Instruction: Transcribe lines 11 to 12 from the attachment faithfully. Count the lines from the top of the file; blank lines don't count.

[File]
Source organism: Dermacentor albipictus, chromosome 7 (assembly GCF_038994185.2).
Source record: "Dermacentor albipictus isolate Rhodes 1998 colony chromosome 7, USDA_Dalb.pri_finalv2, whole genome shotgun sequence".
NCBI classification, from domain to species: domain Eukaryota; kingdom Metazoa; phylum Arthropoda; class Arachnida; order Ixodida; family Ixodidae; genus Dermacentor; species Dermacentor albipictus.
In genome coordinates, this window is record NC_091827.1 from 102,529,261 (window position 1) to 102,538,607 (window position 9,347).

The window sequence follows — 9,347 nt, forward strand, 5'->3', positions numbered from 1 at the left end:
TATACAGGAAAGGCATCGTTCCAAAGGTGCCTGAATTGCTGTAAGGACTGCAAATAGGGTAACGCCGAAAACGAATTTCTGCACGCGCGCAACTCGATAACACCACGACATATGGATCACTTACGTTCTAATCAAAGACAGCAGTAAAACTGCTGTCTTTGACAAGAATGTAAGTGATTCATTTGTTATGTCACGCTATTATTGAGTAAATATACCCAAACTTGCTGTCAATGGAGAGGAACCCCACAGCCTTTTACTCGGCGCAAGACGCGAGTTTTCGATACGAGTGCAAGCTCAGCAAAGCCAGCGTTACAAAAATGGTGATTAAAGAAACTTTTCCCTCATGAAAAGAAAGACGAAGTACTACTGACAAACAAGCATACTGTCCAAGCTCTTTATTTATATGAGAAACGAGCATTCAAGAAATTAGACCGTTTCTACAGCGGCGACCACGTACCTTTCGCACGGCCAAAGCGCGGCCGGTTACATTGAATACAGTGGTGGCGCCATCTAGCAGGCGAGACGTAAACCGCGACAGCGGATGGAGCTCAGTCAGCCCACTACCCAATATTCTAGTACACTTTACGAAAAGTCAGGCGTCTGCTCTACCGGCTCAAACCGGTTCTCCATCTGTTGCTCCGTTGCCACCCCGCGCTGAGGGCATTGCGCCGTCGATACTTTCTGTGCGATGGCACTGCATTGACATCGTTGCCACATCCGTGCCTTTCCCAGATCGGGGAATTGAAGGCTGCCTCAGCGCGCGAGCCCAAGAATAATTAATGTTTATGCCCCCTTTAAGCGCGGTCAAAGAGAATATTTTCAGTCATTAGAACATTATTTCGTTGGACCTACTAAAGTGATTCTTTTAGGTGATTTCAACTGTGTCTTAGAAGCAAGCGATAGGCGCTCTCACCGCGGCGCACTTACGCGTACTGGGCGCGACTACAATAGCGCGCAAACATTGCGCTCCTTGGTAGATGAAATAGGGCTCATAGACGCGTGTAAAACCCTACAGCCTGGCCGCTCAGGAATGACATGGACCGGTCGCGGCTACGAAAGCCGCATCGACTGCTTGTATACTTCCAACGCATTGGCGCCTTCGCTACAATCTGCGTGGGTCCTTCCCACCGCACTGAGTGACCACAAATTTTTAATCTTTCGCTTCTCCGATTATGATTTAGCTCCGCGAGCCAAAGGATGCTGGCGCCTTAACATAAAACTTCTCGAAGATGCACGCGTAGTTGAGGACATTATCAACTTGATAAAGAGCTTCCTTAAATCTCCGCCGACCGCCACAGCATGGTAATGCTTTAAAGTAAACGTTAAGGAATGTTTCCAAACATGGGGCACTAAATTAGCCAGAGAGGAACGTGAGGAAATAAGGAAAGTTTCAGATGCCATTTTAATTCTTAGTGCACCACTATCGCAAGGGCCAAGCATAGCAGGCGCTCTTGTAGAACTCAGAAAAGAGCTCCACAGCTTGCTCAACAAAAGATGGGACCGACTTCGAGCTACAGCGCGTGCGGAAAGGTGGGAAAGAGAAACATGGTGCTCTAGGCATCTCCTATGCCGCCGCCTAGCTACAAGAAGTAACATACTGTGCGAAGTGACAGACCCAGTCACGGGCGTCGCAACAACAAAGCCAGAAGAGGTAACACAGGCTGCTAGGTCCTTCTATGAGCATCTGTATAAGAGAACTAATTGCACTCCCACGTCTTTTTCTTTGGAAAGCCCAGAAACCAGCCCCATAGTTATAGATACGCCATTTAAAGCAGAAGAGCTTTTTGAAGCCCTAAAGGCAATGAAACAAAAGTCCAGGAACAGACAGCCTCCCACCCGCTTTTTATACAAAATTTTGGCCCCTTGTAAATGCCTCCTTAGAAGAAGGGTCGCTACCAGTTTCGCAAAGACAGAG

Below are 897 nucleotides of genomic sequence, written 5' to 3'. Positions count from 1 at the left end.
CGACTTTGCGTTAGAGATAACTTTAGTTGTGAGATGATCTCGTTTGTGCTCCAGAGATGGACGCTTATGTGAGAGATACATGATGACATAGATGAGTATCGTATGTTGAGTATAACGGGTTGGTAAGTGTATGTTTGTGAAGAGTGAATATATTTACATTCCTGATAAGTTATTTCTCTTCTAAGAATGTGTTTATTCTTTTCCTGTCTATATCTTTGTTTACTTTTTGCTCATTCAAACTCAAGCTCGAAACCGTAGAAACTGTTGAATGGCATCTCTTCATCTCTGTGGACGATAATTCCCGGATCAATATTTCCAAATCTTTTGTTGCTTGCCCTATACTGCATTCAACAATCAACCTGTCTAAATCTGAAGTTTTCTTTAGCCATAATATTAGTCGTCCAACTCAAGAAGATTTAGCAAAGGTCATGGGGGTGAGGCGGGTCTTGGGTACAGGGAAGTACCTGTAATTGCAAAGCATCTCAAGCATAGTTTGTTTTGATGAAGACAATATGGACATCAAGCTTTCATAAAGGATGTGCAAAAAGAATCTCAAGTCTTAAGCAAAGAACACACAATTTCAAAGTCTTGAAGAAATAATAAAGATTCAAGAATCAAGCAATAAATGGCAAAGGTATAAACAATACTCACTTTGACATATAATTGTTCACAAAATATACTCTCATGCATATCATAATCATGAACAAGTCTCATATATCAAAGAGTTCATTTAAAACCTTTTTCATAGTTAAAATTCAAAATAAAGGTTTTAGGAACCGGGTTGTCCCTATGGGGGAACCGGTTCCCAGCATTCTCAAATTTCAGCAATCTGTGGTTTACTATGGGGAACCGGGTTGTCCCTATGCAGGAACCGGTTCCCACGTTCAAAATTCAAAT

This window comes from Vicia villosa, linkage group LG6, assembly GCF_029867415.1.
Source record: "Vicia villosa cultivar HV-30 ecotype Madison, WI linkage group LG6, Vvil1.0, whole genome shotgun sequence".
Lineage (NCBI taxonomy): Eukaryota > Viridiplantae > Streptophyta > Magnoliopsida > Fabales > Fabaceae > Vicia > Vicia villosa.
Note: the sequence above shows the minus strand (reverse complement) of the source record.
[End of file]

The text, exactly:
Lineage (NCBI taxonomy): Eukaryota > Viridiplantae > Streptophyta > Magnoliopsida > Fabales > Fabaceae > Vicia > Vicia villosa.
Note: the sequence above shows the minus strand (reverse complement) of the source record.